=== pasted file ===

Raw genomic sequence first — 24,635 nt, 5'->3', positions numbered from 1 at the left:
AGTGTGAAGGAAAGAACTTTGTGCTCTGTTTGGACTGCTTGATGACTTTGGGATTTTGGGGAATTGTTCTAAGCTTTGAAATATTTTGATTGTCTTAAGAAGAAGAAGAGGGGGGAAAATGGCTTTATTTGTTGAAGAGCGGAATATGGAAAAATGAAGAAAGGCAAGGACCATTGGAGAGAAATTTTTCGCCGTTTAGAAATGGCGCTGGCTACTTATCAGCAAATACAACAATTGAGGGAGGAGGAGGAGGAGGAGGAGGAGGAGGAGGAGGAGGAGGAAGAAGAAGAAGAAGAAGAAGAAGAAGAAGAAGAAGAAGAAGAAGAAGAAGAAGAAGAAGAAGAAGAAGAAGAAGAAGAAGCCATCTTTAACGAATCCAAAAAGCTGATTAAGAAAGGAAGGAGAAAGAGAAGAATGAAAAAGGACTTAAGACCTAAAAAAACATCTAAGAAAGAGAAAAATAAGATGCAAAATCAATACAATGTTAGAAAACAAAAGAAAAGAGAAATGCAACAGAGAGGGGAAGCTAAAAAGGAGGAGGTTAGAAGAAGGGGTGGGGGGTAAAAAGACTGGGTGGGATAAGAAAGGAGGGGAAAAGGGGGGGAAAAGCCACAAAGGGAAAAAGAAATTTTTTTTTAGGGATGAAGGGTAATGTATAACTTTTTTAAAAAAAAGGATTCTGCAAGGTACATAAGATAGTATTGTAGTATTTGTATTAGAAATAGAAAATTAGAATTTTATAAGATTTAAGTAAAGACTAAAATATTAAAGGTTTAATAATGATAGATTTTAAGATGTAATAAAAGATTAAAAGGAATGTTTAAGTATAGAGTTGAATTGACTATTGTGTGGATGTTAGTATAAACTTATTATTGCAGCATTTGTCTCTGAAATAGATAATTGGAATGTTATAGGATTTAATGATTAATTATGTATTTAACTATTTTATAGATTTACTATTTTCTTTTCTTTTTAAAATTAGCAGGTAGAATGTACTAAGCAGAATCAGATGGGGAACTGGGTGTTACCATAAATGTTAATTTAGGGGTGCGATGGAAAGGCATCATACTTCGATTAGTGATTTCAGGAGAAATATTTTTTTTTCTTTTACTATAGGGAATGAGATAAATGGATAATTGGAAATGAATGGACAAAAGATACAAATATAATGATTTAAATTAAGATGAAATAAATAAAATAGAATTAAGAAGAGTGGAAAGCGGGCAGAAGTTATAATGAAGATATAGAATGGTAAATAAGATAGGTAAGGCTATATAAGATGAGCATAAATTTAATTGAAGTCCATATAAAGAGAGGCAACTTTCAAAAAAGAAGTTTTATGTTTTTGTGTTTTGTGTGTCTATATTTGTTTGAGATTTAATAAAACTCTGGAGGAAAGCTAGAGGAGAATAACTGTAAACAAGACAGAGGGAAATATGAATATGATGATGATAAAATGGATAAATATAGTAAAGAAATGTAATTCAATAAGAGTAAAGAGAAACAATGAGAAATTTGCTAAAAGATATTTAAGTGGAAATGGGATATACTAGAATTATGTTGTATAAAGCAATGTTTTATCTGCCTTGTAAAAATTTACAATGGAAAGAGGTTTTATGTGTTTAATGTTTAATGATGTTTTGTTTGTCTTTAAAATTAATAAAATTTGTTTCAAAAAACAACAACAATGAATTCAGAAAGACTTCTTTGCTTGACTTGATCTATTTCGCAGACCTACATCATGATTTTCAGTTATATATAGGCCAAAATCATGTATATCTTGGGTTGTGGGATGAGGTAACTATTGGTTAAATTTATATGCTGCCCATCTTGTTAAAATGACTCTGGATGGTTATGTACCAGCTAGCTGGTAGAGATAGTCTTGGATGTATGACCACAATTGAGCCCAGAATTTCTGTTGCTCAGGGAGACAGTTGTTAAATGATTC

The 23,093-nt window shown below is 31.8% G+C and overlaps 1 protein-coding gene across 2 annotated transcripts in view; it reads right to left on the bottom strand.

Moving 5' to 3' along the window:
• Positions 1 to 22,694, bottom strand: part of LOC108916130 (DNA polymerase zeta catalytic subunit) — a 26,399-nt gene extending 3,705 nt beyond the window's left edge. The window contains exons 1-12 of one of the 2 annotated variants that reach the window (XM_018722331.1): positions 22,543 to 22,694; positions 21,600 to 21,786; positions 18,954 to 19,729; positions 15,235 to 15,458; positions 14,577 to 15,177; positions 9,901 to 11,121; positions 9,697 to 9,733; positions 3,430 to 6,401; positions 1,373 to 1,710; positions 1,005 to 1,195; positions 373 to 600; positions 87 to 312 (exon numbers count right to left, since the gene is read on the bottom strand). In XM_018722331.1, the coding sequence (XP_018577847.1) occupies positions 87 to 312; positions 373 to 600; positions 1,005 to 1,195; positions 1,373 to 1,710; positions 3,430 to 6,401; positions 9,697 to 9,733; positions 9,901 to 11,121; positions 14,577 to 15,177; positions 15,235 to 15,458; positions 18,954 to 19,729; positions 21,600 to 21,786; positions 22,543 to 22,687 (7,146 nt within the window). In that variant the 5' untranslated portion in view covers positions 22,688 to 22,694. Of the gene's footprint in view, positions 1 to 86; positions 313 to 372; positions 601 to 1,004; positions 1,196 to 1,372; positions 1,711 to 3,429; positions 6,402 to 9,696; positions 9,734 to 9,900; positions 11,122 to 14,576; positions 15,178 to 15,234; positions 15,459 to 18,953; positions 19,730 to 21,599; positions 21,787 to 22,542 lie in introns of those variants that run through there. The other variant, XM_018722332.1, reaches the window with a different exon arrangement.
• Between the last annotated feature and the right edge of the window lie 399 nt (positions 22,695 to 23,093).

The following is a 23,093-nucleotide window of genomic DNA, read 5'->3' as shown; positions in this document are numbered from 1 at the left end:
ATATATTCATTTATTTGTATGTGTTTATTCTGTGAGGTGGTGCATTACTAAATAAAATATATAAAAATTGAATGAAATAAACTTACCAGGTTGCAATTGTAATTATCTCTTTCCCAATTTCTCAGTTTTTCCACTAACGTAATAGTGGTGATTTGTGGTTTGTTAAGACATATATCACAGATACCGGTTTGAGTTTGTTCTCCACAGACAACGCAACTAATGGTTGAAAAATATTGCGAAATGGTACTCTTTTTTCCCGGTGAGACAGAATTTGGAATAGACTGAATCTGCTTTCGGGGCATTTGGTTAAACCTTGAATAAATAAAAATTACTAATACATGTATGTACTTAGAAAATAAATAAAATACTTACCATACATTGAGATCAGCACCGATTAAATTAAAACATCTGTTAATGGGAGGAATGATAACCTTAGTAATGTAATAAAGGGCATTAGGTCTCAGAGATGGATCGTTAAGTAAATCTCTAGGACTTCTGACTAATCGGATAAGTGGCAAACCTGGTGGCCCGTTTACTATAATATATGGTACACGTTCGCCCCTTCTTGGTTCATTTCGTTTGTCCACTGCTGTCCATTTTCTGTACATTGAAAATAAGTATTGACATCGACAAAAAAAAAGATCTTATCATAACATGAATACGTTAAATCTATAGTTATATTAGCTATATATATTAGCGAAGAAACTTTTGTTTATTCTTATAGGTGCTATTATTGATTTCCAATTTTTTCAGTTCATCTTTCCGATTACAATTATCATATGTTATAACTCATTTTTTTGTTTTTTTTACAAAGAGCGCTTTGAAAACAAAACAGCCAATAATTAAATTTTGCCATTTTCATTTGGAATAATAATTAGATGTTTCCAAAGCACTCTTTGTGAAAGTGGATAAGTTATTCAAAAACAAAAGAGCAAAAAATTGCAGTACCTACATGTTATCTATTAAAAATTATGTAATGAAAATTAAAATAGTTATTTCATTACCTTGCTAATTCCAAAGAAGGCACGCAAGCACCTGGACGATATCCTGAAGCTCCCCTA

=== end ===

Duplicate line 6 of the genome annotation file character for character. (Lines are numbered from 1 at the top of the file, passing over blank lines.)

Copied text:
• Between the last annotated feature and the right edge of the window lie 399 nt (positions 22,695 to 23,093).